It is a truism that every crisis is also an opportunity, and South Korea used the financial panic of 2008 as a means to solidify its status as one of the world’s leading economies. While the won, South Korea’s currency, took a pounding in 2009, this only buttressed the country’s export and tourism markets, which powered the nation back to solid growth in 2010. All the while, the world’s 15th largest economy has maintained low budget deficits and government debt. Of course, it is not immune to the same headwinds that other mature economies face. South Korea is rapidly aging, which will put pressure on government budgets going forward. It is also dominated by a few large conglomerates like the world-famous Samsung, which are dealing with high debt levels and must prove their ability to innovate as world markets continue to become more competitive.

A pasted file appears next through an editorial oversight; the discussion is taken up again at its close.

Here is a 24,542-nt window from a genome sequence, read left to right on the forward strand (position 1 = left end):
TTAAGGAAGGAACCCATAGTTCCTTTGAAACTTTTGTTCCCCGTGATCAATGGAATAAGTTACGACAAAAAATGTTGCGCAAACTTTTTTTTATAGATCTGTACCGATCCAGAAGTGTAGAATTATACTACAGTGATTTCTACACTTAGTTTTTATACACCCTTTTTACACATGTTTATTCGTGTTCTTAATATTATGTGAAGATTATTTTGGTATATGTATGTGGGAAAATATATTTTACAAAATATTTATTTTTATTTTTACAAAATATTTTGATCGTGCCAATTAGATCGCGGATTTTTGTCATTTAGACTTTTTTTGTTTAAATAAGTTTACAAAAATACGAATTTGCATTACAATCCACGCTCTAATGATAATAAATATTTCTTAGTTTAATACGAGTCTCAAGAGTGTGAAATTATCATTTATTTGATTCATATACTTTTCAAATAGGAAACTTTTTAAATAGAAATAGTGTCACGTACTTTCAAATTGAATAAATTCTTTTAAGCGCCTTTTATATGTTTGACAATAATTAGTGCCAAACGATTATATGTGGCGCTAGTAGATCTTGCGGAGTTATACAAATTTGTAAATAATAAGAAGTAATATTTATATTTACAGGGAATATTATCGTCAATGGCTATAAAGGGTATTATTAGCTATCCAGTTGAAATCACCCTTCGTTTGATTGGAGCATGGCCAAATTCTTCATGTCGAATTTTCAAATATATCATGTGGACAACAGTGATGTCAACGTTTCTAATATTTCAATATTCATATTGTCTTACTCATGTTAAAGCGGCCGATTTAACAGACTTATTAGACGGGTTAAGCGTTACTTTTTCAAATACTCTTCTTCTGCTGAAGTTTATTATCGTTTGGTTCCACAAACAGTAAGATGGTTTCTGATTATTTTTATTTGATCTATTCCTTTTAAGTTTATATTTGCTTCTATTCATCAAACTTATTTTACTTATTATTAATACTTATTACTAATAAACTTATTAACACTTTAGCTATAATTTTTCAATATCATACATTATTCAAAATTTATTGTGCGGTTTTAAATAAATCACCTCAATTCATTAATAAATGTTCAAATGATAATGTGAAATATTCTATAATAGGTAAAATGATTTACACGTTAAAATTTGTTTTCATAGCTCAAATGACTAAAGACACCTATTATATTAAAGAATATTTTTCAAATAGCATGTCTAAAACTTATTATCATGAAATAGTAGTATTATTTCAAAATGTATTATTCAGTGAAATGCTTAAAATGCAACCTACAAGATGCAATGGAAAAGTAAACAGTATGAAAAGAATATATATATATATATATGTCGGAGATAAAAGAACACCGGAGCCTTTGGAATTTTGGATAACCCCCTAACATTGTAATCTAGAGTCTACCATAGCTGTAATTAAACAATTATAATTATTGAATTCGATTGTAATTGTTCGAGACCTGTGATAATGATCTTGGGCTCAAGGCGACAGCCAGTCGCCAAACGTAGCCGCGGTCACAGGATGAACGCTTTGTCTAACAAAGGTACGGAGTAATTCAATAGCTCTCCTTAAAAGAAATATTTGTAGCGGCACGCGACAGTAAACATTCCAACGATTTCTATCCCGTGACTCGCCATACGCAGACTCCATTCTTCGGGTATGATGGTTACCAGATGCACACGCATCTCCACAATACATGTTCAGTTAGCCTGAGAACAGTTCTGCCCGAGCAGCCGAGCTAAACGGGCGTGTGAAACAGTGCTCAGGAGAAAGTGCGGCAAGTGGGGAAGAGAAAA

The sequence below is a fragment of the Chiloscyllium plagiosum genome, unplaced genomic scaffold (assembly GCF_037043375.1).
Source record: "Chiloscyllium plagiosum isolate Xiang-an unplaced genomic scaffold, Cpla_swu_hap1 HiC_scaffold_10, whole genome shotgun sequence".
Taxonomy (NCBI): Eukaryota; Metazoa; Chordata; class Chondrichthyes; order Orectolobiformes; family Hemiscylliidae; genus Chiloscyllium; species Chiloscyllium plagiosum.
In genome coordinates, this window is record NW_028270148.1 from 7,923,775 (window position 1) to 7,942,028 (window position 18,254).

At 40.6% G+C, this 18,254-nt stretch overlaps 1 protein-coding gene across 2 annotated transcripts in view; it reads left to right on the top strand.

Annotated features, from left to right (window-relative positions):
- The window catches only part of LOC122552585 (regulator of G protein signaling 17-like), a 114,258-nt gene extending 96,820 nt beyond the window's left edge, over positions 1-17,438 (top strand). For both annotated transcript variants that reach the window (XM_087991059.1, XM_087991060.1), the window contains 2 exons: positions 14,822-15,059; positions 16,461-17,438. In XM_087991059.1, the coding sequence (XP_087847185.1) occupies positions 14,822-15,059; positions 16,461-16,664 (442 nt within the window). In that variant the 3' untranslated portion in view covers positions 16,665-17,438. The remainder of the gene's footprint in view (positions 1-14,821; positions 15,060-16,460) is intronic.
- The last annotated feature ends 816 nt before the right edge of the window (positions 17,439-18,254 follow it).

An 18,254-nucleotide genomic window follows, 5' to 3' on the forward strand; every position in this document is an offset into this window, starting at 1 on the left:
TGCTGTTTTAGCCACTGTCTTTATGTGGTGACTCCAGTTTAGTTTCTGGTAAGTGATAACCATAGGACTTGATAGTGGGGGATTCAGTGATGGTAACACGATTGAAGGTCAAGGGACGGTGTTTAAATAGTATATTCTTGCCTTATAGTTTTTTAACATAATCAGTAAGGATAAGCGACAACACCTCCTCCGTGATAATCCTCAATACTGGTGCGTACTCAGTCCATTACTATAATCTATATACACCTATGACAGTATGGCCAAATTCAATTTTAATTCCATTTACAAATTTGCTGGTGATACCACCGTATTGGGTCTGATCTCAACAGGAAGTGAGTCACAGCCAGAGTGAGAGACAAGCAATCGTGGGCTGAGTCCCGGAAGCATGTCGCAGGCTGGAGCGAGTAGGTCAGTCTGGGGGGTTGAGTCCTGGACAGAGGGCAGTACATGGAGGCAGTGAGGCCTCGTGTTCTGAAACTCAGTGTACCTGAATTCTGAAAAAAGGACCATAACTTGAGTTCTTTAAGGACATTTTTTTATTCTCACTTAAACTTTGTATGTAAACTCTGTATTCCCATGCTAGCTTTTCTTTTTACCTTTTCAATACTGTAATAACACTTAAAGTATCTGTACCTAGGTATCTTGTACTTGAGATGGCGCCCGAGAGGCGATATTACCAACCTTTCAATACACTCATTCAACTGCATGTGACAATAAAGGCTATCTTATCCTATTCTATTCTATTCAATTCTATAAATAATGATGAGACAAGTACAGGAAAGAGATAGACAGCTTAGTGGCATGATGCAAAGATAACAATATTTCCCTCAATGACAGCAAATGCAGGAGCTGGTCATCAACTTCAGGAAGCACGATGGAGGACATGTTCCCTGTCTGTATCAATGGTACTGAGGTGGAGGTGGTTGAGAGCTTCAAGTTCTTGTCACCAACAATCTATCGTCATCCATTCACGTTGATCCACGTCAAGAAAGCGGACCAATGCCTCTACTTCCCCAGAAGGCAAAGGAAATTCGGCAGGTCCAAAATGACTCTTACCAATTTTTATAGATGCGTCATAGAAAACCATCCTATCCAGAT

Total Debt as a percentage of GDP: 314%
Nonfinancial Corporations: 107%
Financial Institutions: 93%